population is one of the biggest challenges organizations face (the
government included) and I have gone through many rabbit holes
unsuccessfully trying to figure out how to do this well. I would love to
help you avoid some of those!
2 Has a Very Different Opinion than Most Investors. As
you might have guessed from my answer to the first point, I have spent
the majority of my career in the public sector. I’m also black. I also
identify as a woman. I also live in Oakland. I did not go to Stanford.
I’ve never worked at Google, Amazon, Uber or Facebook. Can I stop now?
Essentially, name one thing that you think most investors have in common
and I probably don’t have it. So I’m here for you if you are looking
for feedback from someone outside of the status quo.
3 Can Provide Feedback Based off of Employee Experience. I
have never started my own company. I have also never been a CEO. This I
think gives me tremendous empathy for the employee experience. As you
are building your company and have questions around employee
compensation, roles & responsibilities and want to think through
ways to push back against some of the “tried and true” methods and and
want to fundamentally re-think how you can organize your organization
that both empowers employees to do their best work and also creates a
safe environment, I’m your girl.
4 Has an Eye for Process Optimization. When I first
joined Precursor, I had to envision all the ways to create processes for
the firm that could scale not to 1–10 companies, but from 1–100+
companies. I love thinking through big-picture process design that helps
you identify and build towards the goals you seek. As I have been
involved with supporting founders at the Pre-Seed stage, what I’ve found
is that the beginning stage of beginning a company is a lot of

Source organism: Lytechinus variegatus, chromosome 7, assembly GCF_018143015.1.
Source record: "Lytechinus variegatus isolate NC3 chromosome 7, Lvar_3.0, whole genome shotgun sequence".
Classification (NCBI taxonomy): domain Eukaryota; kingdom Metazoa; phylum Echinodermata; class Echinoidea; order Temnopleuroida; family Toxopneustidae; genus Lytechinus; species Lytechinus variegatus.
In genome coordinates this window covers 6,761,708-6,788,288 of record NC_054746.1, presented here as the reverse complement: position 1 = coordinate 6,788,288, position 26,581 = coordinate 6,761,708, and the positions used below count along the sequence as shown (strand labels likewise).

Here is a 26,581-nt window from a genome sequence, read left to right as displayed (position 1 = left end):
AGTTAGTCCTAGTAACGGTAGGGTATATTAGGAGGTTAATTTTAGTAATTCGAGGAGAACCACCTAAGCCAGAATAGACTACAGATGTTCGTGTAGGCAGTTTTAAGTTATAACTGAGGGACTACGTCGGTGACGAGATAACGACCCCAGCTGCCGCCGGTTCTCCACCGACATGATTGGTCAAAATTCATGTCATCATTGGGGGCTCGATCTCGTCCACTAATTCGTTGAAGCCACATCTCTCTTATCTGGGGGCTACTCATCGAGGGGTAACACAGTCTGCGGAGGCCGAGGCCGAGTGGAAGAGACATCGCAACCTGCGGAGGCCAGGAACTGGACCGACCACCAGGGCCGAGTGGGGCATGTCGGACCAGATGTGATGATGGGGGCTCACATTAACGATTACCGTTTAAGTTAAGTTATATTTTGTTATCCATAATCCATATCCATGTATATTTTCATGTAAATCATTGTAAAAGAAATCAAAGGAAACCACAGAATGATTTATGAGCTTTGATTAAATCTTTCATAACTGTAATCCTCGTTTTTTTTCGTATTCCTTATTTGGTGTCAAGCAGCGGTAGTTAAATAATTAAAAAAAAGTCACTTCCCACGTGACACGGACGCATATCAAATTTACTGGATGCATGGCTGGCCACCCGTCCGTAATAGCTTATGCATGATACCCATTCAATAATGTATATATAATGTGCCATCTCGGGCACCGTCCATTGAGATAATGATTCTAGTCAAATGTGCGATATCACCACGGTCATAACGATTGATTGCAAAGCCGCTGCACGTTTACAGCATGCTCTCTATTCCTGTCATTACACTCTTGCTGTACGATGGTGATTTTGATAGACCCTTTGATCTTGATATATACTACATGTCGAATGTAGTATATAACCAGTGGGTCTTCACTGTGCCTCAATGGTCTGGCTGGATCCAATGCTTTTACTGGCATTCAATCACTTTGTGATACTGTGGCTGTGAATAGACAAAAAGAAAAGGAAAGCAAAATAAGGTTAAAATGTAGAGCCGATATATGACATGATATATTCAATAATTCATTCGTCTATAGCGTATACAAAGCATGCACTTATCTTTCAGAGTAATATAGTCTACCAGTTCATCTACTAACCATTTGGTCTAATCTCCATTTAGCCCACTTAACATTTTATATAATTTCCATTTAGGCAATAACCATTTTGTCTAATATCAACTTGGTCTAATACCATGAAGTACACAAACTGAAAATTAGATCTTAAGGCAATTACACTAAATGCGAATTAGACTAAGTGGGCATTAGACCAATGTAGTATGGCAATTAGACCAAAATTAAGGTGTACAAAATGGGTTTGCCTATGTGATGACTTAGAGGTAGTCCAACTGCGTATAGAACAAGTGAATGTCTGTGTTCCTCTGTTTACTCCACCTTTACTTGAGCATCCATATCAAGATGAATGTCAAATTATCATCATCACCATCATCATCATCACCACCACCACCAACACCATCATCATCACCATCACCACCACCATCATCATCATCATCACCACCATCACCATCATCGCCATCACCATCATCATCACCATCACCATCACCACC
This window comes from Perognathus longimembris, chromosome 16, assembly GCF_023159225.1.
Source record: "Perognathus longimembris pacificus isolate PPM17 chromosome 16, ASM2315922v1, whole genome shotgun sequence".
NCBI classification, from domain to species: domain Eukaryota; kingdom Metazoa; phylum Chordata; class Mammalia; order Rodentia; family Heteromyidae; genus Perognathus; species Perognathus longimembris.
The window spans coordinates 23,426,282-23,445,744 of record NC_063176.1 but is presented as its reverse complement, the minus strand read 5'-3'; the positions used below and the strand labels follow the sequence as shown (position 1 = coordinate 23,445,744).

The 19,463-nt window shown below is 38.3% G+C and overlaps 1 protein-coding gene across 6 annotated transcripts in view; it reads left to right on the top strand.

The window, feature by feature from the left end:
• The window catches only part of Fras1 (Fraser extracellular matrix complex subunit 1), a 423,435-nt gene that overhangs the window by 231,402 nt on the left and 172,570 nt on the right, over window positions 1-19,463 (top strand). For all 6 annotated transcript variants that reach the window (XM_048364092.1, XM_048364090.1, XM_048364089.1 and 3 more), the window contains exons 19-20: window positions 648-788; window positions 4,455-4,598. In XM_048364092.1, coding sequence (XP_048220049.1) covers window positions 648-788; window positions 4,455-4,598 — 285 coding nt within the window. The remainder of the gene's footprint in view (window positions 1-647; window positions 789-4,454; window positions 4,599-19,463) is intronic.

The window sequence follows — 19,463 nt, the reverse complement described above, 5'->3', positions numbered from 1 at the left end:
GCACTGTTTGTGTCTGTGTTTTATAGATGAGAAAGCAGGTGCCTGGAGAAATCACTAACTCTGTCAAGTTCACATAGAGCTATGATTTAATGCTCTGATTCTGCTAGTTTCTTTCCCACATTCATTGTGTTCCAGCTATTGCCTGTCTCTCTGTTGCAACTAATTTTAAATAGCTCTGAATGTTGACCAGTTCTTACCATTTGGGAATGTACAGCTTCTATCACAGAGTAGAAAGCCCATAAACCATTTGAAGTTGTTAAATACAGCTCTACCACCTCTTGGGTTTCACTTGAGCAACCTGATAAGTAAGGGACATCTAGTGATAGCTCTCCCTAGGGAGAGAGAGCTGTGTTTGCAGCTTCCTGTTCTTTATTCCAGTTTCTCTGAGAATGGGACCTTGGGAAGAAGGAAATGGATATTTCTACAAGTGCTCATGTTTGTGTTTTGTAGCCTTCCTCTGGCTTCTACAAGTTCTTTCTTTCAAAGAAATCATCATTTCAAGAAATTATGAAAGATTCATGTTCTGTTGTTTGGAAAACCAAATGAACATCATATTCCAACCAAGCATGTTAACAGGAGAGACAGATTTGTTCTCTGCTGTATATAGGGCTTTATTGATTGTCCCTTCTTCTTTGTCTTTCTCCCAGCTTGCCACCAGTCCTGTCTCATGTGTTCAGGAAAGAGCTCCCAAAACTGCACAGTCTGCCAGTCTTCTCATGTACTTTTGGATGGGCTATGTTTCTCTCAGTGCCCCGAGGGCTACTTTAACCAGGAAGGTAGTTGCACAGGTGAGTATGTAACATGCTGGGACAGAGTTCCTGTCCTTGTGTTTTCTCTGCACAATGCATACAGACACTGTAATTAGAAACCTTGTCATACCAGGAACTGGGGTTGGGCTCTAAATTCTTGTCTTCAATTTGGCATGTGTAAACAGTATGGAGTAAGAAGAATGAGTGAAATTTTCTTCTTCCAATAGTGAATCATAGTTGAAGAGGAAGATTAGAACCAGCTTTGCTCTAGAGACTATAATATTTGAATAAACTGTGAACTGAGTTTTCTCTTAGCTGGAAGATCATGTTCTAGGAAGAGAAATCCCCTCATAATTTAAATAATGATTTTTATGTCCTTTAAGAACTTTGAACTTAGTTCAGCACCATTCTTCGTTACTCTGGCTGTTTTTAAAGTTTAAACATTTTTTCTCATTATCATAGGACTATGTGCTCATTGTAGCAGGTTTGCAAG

admin — so much admin. So I am happy and excited to help you brainstorm
best practices here.
5 Is Obsessed with Complex Partnership Strategies. I
have never worked in an industry where I had only one stakeholder. That
sounds like the good life! In one of my first roles, I was in charge of
preparing public schools over summer so they were ready to open in the
fall. I had to think about the Principals, the students, the parents,
the district office and many others. I’m used to making sense of,
organizing and processing these complex maps and am happy to help you
think through how best to do that for your company.
6 Has Relationships Across Diverse Talent & Investors. I
never sought out to be “the only” in venture. I know there are amazing
people of color investors, engineers, PMs and founders, and when I first
got to this industry I looked to build coalitions to meet and support
them. I’m happy to help bring these relationships to bear wherever it
can be beneficial for all parties involved.
7 Has Seen Over 100+ Fundraising Strategies. Precursor
has grown now to serve a lot of companies. Out of Funds I and II, we
have invested in over 100 companies. I have seen a lot of permutations
of startup growth — from fundraising strategies, decisions to grow to
profitability to shut-downs. From this bank of information, I think I’ve
developed a healthy amount of knowledge on how to explore any
combination of these steps. Always happy to chat through and guide
founders through the buffet of options available to them.
8 Listens a Lot More than She Talks. I love to
listen and try to come with an open mind to most conversations while
actively questioning opinions and ideas. Talking is less interesting to
me because I know there is so much that I have to learn.
9 Brings Her Full Self to Conversations. The
experience of building something new, asking for help and working with
investors puts founders in a deeply vulnerable position. I am still
figuring out my footing in service of founders, but one thing I try not
to ever do is to compartmentalize your experience or mine in a way that
makes things “easier”. I’m here for the messy, the random and the
real-life conversations that creep into the everyday life of trying to
do something revolutionary — build something from scratch.